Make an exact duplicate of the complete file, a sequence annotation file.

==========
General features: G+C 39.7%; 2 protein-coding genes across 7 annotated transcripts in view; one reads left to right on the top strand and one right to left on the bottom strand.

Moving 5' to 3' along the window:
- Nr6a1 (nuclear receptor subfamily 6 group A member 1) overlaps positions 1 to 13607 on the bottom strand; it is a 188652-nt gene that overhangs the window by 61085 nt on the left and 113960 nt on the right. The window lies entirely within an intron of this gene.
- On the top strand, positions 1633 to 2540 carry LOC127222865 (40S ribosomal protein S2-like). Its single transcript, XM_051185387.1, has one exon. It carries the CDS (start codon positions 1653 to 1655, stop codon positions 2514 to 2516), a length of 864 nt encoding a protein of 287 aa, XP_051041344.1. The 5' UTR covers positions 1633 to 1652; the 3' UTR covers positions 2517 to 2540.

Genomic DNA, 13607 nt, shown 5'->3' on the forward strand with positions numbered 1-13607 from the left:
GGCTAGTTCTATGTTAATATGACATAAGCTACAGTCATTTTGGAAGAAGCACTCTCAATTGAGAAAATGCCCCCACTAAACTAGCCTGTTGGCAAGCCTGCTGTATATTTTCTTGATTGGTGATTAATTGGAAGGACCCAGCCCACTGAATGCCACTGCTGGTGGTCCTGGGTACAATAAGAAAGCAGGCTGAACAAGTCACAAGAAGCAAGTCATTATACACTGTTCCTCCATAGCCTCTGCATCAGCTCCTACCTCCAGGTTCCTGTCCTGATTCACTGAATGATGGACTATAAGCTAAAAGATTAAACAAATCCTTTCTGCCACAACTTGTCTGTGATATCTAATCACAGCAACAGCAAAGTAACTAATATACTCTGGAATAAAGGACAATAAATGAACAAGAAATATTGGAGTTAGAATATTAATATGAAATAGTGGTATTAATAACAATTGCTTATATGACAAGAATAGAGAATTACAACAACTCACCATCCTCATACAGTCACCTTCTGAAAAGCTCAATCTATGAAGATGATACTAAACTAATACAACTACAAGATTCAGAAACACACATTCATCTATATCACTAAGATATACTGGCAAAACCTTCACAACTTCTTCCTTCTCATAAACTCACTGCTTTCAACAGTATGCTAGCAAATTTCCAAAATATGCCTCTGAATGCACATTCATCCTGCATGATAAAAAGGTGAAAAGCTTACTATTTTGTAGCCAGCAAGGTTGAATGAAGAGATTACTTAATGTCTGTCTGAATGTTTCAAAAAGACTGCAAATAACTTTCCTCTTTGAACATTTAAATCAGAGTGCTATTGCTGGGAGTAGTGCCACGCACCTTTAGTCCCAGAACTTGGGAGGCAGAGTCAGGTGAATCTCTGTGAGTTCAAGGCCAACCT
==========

General features: G+C 39.7%; 2 protein-coding genes across 7 annotated transcripts in view; one reads left to right on the top strand and one right to left on the bottom strand.

Moving 5' to 3' along the window:
- Nr6a1 (nuclear receptor subfamily 6 group A member 1) overlaps positions 1 to 13607 on the bottom strand; it is a 188652-nt gene that overhangs the window by 61085 nt on the left and 113960 nt on the right. The window lies entirely within an intron of this gene.
- On the top strand, positions 1633 to 2540 carry LOC127222865 (40S ribosomal protein S2-like). Its single transcript, XM_051185387.1, has one exon. It carries the CDS (start codon positions 1653 to 1655, stop codon positions 2514 to 2516), a length of 864 nt encoding a protein of 287 aa, XP_051041344.1. The 5' UTR covers positions 1633 to 1652; the 3' UTR covers positions 2517 to 2540.

Genomic DNA, 13607 nt, shown 5'->3' on the forward strand with positions numbered 1-13607 from the left:
GGCTAGTTCTATGTTAATATGACATAAGCTACAGTCATTTTGGAAGAAGCACTCTCAATTGAGAAAATGCCCCCACTAAACTAGCCTGTTGGCAAGCCTGCTGTATATTTTCTTGATTGGTGATTAATTGGAAGGACCCAGCCCACTGAATGCCACTGCTGGTGGTCCTGGGTACAATAAGAAAGCAGGCTGAACAAGTCACAAGAAGCAAGTCATTATACACTGTTCCTCCATAGCCTCTGCATCAGCTCCTACCTCCAGGTTCCTGTCCTGATTCACTGAATGATGGACTATAAGCTAAAAGATTAAACAAATCCTTTCTGCCACAACTTGTCTGTGATATCTAATCACAGCAACAGCAAAGTAACTAATATACTCTGGAATAAAGGACAATAAATGAACAAGAAATATTGGAGTTAGAATATTAATATGAAATAGTGGTATTAATAACAATTGCTTATATGACAAGAATAGAGAATTACAACAACTCACCATCCTCATACAGTCACCTTCTGAAAAGCTCAATCTATGAAGATGATACTAAACTAATACAACTACAAGATTCAGAAACACACATTCATCTATATCACTAAGATATACTGGCAAAACCTTCACAACTTCTTCCTTCTCATAAACTCACTGCTTTCAACAGTATGCTAGCAAATTTCCAAAATATGCCTCTGAATGCACATTCATCCTGCATGATAAAAAGGTGAAAAGCTTACTATTTTGTAGCCAGCAAGGTTGAATGAAGAGATTACTTAATGTCTGTCTGAATGTTTCAAAAAGACTGCAAATAACTTTCCTCTTTGAACATTTAAATCAGAGTGCTATTGCTGGGAGTAGTGCCACGCACCTTTAGTCCCAGAACTTGGGAGGCAGAGTCAGGTGAATCTCTGTGAGTTCAAGGCCAACCT